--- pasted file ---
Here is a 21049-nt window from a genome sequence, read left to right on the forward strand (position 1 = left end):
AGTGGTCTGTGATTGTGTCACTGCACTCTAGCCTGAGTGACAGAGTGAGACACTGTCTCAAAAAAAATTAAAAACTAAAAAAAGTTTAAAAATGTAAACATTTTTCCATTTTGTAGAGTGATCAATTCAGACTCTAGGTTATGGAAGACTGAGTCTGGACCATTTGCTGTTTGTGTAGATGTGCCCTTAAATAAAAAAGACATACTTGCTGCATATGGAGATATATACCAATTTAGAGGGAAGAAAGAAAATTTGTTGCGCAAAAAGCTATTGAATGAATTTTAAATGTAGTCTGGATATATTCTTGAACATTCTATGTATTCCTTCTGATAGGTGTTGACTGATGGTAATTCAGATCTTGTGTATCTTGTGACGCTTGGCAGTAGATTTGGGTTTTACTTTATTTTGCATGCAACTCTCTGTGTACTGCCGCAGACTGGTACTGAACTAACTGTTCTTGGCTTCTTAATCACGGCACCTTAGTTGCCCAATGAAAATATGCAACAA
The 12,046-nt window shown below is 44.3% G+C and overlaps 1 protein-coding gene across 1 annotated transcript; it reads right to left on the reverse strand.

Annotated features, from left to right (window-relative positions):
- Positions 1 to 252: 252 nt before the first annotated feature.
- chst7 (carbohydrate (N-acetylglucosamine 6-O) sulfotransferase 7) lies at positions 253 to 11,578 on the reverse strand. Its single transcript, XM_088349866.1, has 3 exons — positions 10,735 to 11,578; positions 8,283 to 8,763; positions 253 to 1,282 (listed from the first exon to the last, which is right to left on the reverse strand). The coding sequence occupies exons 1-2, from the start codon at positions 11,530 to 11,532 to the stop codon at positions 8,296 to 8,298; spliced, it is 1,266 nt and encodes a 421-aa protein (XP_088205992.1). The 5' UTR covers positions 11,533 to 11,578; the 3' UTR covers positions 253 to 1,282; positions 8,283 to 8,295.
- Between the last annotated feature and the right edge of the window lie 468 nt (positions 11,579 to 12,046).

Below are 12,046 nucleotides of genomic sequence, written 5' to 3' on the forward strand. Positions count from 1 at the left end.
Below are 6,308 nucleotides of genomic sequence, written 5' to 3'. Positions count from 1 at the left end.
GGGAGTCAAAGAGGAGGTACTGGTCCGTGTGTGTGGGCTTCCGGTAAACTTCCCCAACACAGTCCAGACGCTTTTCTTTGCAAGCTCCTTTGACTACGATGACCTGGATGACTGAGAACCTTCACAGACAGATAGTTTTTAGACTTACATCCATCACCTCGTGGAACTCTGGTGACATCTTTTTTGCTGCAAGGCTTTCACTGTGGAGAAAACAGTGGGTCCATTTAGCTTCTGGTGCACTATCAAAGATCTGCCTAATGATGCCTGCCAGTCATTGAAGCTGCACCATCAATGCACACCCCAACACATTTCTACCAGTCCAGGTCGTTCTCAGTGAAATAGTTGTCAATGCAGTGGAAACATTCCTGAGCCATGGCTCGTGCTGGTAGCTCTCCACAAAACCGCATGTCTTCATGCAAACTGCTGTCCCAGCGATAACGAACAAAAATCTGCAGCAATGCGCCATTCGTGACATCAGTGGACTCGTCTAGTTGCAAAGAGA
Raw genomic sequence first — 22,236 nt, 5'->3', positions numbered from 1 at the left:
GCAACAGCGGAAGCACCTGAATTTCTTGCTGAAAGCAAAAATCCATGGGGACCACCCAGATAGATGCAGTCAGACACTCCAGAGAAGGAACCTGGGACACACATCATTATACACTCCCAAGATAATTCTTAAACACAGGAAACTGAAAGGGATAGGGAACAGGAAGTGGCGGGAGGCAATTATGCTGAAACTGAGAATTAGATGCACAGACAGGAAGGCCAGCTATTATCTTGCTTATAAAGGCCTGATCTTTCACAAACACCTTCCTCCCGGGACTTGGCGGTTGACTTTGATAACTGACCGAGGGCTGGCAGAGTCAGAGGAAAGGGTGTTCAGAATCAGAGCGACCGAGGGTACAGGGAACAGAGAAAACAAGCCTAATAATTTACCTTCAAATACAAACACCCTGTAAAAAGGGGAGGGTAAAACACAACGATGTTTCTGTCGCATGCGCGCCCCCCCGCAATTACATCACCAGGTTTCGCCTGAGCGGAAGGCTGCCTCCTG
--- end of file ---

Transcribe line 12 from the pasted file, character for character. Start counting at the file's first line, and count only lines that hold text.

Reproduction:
GCAACAGCGGAAGCACCTGAATTTCTTGCTGAAAGCAAAAATCCATGGGGACCACCCAGATAGATGCAGTCAGACACTCCAGAGAAGGAACCTGGGACACACATCATTATACACTCCCAAGATAATTCTTAAACACAGGAAACTGAAAGGGATAGGGAACAGGAAGTGGCGGGAGGCAATTATGCTGAAACTGAGAATTAGATGCACAGACAGGAAGGCCAGCTATTATCTTGCTTATAAAGGCCTGATCTTTCACAAACACCTTCCTCCCGGGACTTGGCGGTTGACTTTGATAACTGACCGAGGGCTGGCAGAGTCAGAGGAAAGGGTGTTCAGAATCAGAGCGACCGAGGGTACAGGGAACAGAGAAAACAAGCCTAATAATTTACCTTCAAATACAAACACCCTGTAAAAAGGGGAGGGTAAAACACAACGATGTTTCTGTCGCATGCGCGCCCCCCCGCAATTACATCACCAGGTTTCGCCTGAGCGGAAGGCTGCCTCCTG